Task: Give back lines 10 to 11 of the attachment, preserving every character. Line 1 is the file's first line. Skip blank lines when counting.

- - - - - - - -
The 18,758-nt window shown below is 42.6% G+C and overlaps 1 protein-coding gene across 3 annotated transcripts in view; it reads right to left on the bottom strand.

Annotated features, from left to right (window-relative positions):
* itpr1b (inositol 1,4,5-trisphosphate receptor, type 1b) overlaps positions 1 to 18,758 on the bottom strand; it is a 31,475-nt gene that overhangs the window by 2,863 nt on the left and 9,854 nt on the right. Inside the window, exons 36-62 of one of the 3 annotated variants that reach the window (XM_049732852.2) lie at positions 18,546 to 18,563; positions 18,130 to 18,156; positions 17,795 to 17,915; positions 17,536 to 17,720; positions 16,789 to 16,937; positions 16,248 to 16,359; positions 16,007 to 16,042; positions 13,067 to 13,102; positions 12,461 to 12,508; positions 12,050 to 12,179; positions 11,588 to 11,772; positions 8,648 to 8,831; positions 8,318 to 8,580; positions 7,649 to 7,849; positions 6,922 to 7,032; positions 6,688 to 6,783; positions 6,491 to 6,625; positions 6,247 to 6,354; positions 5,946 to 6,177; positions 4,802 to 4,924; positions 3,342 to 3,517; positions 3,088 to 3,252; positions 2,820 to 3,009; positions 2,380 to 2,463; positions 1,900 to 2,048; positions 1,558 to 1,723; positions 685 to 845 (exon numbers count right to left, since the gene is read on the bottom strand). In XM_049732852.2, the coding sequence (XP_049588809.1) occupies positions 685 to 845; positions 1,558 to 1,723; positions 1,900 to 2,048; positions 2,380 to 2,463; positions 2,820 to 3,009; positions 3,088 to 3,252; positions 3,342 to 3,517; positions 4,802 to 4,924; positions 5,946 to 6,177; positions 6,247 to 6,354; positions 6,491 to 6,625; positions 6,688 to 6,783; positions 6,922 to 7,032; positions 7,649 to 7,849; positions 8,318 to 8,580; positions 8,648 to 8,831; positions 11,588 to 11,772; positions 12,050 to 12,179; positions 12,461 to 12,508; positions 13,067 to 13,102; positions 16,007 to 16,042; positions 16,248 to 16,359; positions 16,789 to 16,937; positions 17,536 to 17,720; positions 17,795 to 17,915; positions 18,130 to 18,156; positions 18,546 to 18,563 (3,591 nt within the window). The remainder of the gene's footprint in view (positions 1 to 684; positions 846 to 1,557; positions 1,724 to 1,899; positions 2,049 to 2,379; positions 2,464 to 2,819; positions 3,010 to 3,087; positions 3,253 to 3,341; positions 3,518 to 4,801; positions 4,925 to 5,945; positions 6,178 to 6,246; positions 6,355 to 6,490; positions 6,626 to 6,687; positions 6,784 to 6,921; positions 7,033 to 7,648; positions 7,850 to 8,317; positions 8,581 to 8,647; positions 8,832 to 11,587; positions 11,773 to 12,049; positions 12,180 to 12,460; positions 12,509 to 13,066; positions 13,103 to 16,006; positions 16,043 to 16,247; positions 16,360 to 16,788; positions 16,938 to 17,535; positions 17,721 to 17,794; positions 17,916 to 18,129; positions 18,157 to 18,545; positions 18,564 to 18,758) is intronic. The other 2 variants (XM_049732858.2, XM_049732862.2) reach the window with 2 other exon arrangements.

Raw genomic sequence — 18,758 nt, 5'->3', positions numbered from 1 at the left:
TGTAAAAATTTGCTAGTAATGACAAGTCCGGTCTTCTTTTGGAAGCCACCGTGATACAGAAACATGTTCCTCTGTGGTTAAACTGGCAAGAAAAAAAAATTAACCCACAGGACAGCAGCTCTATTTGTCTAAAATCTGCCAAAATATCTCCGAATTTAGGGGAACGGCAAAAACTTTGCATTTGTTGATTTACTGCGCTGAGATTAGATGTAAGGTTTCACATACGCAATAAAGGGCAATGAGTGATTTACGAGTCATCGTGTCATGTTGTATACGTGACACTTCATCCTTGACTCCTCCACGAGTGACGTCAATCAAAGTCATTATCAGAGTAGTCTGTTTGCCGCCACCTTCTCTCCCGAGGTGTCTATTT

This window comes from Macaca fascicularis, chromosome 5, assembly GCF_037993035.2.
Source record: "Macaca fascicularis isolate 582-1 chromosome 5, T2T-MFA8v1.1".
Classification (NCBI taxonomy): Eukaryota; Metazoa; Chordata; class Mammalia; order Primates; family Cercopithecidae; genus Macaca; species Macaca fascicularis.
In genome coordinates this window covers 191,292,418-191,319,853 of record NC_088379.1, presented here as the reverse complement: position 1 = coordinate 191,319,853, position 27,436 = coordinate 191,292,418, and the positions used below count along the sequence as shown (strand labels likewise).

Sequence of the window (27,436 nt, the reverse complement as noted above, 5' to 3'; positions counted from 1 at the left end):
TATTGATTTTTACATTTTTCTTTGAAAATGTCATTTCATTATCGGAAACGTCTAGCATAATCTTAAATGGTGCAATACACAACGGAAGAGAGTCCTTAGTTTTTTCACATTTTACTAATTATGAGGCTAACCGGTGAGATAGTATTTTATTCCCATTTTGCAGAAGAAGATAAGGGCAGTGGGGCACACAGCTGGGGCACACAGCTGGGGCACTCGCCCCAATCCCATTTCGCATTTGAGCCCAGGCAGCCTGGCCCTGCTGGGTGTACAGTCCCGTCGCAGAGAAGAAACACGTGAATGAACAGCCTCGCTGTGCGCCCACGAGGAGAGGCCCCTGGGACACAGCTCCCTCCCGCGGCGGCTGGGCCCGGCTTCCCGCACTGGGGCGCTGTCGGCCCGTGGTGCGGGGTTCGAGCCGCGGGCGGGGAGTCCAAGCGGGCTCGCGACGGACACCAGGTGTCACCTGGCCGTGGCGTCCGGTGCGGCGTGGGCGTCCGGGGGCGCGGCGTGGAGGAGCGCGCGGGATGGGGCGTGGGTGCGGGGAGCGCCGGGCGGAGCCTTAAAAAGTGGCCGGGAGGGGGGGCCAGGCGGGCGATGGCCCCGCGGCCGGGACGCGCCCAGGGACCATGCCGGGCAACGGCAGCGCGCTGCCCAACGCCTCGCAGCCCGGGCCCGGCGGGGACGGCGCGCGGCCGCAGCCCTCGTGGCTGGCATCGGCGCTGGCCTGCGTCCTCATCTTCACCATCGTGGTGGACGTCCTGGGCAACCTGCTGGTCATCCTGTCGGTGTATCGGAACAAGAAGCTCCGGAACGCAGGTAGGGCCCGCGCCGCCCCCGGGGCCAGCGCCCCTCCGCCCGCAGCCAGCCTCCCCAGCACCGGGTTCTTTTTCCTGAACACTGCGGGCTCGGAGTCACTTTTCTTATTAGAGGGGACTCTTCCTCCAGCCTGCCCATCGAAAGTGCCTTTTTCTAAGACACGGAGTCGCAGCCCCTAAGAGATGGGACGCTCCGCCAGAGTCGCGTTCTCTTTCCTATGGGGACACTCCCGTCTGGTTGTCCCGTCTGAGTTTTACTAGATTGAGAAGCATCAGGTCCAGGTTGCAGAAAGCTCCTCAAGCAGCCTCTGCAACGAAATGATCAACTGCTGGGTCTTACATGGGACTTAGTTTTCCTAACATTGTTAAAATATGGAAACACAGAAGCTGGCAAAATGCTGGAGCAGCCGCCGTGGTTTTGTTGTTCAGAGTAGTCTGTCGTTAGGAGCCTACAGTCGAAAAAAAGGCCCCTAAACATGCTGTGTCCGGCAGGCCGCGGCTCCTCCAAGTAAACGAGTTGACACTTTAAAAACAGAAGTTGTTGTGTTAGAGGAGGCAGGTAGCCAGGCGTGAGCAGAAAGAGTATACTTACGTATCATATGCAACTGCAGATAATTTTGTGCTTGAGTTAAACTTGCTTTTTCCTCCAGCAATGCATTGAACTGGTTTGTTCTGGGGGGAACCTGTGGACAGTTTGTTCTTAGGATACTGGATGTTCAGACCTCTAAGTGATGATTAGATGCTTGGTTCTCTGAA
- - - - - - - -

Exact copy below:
Sequence of the window (27,436 nt, the reverse complement as noted above, 5' to 3'; positions counted from 1 at the left end):
TATTGATTTTTACATTTTTCTTTGAAAATGTCATTTCATTATCGGAAACGTCTAGCATAATCTTAAATGGTGCAATACACAACGGAAGAGAGTCCTTAGTTTTTTCACATTTTACTAATTATGAGGCTAACCGGTGAGATAGTATTTTATTCCCATTTTGCAGAAGAAGATAAGGGCAGTGGGGCACACAGCTGGGGCACACAGCTGGGGCACTCGCCCCAATCCCATTTCGCATTTGAGCCCAGGCAGCCTGGCCCTGCTGGGTGTACAGTCCCGTCGCAGAGAAGAAACACGTGAATGAACAGCCTCGCTGTGCGCCCACGAGGAGAGGCCCCTGGGACACAGCTCCCTCCCGCGGCGGCTGGGCCCGGCTTCCCGCACTGGGGCGCTGTCGGCCCGTGGTGCGGGGTTCGAGCCGCGGGCGGGGAGTCCAAGCGGGCTCGCGACGGACACCAGGTGTCACCTGGCCGTGGCGTCCGGTGCGGCGTGGGCGTCCGGGGGCGCGGCGTGGAGGAGCGCGCGGGATGGGGCGTGGGTGCGGGGAGCGCCGGGCGGAGCCTTAAAAAGTGGCCGGGAGGGGGGGCCAGGCGGGCGATGGCCCCGCGGCCGGGACGCGCCCAGGGACCATGCCGGGCAACGGCAGCGCGCTGCCCAACGCCTCGCAGCCCGGGCCCGGCGGGGACGGCGCGCGGCCGCAGCCCTCGTGGCTGGCATCGGCGCTGGCCTGCGTCCTCATCTTCACCATCGTGGTGGACGTCCTGGGCAACCTGCTGGTCATCCTGTCGGTGTATCGGAACAAGAAGCTCCGGAACGCAGGTAGGGCCCGCGCCGCCCCCGGGGCCAGCGCCCCTCCGCCCGCAGCCAGCCTCCCCAGCACCGGGTTCTTTTTCCTGAACACTGCGGGCTCGGAGTCACTTTTCTTATTAGAGGGGACTCTTCCTCCAGCCTGCCCATCGAAAGTGCCTTTTTCTAAGACACGGAGTCGCAGCCCCTAAGAGATGGGACGCTCCGCCAGAGTCGCGTTCTCTTTCCTATGGGGACACTCCCGTCTGGTTGTCCCGTCTGAGTTTTACTAGATTGAGAAGCATCAGGTCCAGGTTGCAGAAAGCTCCTCAAGCAGCCTCTGCAACGAAATGATCAACTGCTGGGTCTTACATGGGACTTAGTTTTCCTAACATTGTTAAAATATGGAAACACAGAAGCTGGCAAAATGCTGGAGCAGCCGCCGTGGTTTTGTTGTTCAGAGTAGTCTGTCGTTAGGAGCCTACAGTCGAAAAAAAGGCCCCTAAACATGCTGTGTCCGGCAGGCCGCGGCTCCTCCAAGTAAACGAGTTGACACTTTAAAAACAGAAGTTGTTGTGTTAGAGGAGGCAGGTAGCCAGGCGTGAGCAGAAAGAGTATACTTACGTATCATATGCAACTGCAGATAATTTTGTGCTTGAGTTAAACTTGCTTTTTCCTCCAGCAATGCATTGAACTGGTTTGTTCTGGGGGGAACCTGTGGACAGTTTGTTCTTAGGATACTGGATGTTCAGACCTCTAAGTGATGATTAGATGCTTGGTTCTCTGAA